It was worth it.
No matter how early or cold!
We scampered up to the hotel roof to watch the sun come up.
Last night the sunset was great, but this was incredible!
The children went for a walk, the roof cleared and it was just me and my thoughts. Long shadows danced on a nearby fence as the kids wandered into the distance.
Some things are so easy to miss unless you take time to slow down and look at them from another angle. How often do we miss what’s truly in front of us because we haven’t taken the time to stop and reflect?
I was amazed at having two different perspectives at the same time.
This is exactly how I felt about the beauty all around me. Two perspectives. Mixed emotions. On the one hand I was extremely grateful to be able to see all this. On the other I kept thinking ‘This is the Nepal locals deserve’ not one that is covered in smog and rubbish.
I thought about the lookout yesterday which was spoiled by all the rubbish on the ground. I looked up and watched the sun climb over massive peaks to shed light on a valley swimming in clouds. I was happy and sad at the same time.
I wrote two contrasting poems to capture this. If you’re a Math Nerd like me you’ll appreciate that both poems follow the Fibonacci sequence. (1,1,2,3,5,3,2,1,1)
I felt better after writing the last poem knowing that we were about to do something. With me were 7 rubbish pickers I had been carrying the entire trip. At last we were to make use of them.
We headed to the lookout, stopping a small opening in the forest where we set up a game of giants treasure. While the kids were distracted some of the team snuck away to hide some real treasure (lollies).
The kids raced up and down the steep slope in search of both types of treasure. The hardest thing wasn’t finding the lollies, it was trying to get the kids to keep the wrappers in their pockets after they had eaten them!
One poor child didn’t find any lollies! His mind was on other things.
A guaranteed way to pick up
After we gave Daniel a group hug the bus took us back to the lookout where I explained what we were about to do and why. Heads were nodding as my words were translated. I really felt I’d been able to communicate both the effect of rubbish as it floats down the river and into Kathmandu and the immense beauty of Nepal which is worth protecting. Even Daniel cheered up when I guaranteed that everyone was about to pick up!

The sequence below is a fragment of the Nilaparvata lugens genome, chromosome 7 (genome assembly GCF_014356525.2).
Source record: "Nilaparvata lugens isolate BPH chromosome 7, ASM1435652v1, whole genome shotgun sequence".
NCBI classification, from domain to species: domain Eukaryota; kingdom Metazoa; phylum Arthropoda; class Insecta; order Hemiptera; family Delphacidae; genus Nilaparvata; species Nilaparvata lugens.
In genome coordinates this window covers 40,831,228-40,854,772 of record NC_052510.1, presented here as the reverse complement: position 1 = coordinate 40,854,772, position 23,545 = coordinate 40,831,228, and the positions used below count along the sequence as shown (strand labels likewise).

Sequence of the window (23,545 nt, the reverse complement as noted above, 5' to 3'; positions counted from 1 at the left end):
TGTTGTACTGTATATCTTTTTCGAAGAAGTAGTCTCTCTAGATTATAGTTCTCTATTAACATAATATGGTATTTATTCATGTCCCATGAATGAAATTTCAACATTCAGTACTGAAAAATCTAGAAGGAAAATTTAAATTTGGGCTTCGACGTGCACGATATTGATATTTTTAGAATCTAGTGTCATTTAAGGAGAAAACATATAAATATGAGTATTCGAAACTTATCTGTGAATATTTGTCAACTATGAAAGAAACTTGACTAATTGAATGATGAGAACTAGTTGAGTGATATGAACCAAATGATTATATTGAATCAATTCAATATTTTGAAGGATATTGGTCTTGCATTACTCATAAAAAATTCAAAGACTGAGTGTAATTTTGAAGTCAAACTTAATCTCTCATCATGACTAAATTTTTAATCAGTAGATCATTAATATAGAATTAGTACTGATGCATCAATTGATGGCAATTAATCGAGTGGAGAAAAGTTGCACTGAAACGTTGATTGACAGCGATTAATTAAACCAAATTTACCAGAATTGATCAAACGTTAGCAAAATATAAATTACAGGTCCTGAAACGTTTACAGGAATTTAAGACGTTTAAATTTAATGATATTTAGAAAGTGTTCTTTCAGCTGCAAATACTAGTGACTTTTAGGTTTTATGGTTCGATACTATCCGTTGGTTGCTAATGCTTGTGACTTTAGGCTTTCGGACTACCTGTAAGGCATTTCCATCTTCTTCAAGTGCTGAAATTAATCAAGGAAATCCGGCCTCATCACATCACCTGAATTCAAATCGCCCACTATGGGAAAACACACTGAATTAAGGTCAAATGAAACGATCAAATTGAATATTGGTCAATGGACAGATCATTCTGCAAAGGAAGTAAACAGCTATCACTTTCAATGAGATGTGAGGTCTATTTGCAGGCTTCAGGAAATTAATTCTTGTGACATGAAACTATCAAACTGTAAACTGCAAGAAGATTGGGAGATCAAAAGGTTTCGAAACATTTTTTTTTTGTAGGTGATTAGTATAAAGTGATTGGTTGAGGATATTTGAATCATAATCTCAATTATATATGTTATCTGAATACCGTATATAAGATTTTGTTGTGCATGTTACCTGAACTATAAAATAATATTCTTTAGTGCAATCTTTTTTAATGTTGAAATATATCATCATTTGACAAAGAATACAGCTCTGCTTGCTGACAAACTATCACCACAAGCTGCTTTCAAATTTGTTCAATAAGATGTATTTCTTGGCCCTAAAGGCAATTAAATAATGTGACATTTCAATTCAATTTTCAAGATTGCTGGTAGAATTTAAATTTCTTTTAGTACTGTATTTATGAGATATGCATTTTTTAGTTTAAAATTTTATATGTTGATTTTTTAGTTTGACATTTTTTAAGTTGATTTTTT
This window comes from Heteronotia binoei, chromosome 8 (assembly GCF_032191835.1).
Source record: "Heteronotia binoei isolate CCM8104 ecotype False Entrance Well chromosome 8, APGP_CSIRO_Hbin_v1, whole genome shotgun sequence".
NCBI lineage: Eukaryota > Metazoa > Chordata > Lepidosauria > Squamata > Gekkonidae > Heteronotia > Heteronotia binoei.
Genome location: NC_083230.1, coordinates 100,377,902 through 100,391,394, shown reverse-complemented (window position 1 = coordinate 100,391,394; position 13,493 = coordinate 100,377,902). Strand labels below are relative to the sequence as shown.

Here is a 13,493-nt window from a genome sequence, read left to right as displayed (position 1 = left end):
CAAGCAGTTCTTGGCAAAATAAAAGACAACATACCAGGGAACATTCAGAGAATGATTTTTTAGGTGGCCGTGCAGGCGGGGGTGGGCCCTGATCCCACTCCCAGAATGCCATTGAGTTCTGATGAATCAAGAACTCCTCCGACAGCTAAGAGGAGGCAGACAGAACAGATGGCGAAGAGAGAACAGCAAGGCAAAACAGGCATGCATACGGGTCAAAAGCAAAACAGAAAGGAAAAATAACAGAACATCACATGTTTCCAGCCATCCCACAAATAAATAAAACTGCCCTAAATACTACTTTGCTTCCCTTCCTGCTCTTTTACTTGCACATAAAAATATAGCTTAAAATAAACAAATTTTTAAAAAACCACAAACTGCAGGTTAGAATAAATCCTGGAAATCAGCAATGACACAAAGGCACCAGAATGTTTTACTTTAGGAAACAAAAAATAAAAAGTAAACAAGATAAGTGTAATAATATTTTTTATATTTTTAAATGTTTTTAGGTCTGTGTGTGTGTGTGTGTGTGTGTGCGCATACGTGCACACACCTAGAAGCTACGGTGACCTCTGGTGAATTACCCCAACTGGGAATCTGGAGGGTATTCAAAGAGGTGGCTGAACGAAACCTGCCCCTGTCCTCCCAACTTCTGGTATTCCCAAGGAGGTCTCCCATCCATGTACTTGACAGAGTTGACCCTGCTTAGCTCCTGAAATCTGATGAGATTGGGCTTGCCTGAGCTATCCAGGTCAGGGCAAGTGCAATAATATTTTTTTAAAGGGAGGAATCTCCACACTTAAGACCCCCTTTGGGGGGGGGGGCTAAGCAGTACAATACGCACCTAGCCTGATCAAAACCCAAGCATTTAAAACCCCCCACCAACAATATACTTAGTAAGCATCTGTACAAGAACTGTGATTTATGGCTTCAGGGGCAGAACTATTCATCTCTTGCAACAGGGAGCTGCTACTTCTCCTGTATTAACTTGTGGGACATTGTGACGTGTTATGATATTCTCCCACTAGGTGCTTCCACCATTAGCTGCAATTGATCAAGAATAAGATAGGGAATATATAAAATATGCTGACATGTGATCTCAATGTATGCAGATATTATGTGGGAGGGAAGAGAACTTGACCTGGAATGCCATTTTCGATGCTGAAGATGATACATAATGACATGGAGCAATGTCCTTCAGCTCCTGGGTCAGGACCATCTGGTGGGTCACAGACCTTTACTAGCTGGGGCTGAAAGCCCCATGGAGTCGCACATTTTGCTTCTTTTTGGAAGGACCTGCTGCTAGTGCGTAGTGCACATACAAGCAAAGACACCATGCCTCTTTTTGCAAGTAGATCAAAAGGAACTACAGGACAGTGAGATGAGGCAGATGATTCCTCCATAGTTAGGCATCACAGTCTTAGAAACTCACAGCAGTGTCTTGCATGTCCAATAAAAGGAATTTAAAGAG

I showed the children how to use the rubbish claws and pointed out the many concrete bins. With the vast majority of rubbish thrown around them not in them, I wondered if the bins needed a demonstration too!
Rubbish pickers were handed out and eager kids rushed off to try them out. Bins were filled (like never before!) and the scene at the lookout came a little closer to matching the beauty all around.
Bags and bags of rubbish were gathered until the bins were overflowing.
Changing a culture
A man selling postcards and souvenirs at the lookout stopped to ask us what we were doing. Nick explained what we were up to and discovered that he was also frustrated that tourists would come here for 5 minutes, drop their rubbish and leave. He asked for a rubbish picker. He wanted to show that he cared about his country. He wanted others to do the same.
I was thrilled. Not only would I get rid of excess luggage but we had found someone who was on board, someone who is so passionate about a cause that they take it up themselves. Change will never come if it is imposed on people from the outside. Change comes from within. Our groups cleaning efforts may have lasted 2 weeks at best but now there is someone on the inside working for change. As we left I thought about future trips, hoping next time we come back to Nagarkot the lookout will be pristine.
A dose of reality
Reality struck as soon as we got back on the bus. The children were dropping rubbish out the window. We reminded them of what we had just spoken about and all the cleaning we had done. Embarassed they apologized, but we understood. It’s not as if they can change a life long habit overnight.
It made me sad that dropping rubbish on the ground was such a part of the culture, but like any culture there is always the ability to change. I thought about the man at the lookout again. Change from within. I smiled.